Roaring Fork Transportation Authority – Fleet Success Story

March 26, 2024

Location: Aspen, CO

Fleet Type: Regional Transportation Authority



The Roaring Fork Transportation Authority (RFTA) is the Regional Transportation Authority (RTA) for the Colorado and Roaring Fork valleys on the western slope of Colorado. RFTA provides year-round, open-door transit services across a 70-mile rural service region, connecting eight RTA member jurisdictions: Aspen, Snowmass Village, Basalt, Carbondale, Glenwood Springs, New Castle, Pitkin County and portions of Eagle County. RFTA also provides additional transit and multimodal services under service contracts throughout portions of Garfield County.

With over 4.8 million passenger trips system-wide in 2023, RFTA is the second-largest transit agency in the state and the largest rural transit agency in the United States. For 40 years, RFTA has been a leader amongst RTAs for its strategic planning and commitment to innovation and environmental sustainability. In 2013, the 42-mile VelociRFTA Bus Rapid Transit (BRT) route between Aspen and Glenwood Springs became the first rural BRT system in the nation.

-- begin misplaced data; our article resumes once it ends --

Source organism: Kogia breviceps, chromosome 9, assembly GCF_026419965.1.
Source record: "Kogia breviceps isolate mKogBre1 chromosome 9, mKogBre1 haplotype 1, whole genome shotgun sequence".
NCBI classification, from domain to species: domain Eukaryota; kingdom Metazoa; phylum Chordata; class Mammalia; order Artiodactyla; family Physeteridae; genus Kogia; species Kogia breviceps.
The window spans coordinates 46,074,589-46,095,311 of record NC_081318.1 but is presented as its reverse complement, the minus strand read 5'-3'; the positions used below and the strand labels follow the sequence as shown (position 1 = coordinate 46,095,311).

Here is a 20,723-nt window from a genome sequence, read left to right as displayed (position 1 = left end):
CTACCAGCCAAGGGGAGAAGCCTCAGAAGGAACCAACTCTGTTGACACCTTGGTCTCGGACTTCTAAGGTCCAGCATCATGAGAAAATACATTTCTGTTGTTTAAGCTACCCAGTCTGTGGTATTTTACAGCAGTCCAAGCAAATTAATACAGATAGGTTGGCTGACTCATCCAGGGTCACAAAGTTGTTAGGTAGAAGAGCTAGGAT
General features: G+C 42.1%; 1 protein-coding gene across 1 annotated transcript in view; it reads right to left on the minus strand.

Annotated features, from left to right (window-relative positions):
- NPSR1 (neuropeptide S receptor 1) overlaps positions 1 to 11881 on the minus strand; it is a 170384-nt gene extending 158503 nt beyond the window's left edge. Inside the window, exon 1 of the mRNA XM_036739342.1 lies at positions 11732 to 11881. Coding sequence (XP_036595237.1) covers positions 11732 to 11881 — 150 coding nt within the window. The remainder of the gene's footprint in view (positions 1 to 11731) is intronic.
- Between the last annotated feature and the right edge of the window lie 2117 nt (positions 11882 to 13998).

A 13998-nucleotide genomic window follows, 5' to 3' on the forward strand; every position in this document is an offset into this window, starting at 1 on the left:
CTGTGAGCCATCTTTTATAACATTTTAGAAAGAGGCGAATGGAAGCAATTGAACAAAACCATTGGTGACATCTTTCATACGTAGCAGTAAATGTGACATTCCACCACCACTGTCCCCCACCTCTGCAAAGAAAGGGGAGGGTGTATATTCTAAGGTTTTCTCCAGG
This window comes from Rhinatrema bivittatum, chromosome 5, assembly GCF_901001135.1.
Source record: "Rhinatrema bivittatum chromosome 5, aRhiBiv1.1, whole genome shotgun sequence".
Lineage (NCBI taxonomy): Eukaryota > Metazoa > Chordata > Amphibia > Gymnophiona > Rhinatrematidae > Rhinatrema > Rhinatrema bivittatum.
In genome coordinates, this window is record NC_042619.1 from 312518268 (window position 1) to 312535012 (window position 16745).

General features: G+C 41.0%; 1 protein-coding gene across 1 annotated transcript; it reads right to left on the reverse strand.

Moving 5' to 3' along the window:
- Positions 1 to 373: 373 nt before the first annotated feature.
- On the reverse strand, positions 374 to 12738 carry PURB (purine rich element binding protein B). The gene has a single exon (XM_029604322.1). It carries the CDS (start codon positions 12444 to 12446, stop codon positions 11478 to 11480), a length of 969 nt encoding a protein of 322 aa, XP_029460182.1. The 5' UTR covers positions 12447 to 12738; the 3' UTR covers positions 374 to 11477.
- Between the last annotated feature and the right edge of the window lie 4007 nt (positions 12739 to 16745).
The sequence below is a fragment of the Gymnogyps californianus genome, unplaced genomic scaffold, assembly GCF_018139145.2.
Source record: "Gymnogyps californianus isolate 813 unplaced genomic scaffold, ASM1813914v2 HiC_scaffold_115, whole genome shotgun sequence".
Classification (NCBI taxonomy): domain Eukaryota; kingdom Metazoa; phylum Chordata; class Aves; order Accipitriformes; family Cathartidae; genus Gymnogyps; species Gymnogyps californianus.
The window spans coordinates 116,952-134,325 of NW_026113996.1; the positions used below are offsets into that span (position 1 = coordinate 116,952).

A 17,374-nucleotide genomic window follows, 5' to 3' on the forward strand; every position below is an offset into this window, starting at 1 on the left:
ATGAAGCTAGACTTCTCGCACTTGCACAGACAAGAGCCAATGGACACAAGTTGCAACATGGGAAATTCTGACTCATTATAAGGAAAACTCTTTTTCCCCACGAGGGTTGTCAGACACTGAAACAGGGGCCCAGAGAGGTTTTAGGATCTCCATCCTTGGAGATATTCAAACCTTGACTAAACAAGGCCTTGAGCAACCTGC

In 2019, Colorado set statewide targets to reduce greenhouse gas (GHG) emissions by 26% by 2025, 50% by 2030, and 90% by 2050, from a 2005 baseline. Additionally, the state adopted the Colorado Electric Vehicle (EV) Plan, recently updated in 2023, which established goals to reach 940,000 light-duty EVs and 1,000 zero-emission transit vehicles in the state by 2030. Furthermore, the plan set a target to transition 100% of its public transit fleets to zero-emission vehicles (ZEVs) by 2050.

In May of 2023, RFTA completed its first Climate Action Plan (CAP). The RFTA Board of Directors adopted future emissions targets that closely align with RFTA member communities and the State of Colorado. The plan outlines goals and strategies to reduce scope 1 and 2 GHG emissions, including transitioning its entire revenue bus fleet and lighter-duty support fleet to ZEVs by 2050 and electrifying facility operations by 2050. The CAP also revealed that RFTA transit and rail-trail services can displace or offset some regional GHG emissions by offering customers more efficient travel alternatives than private vehicles.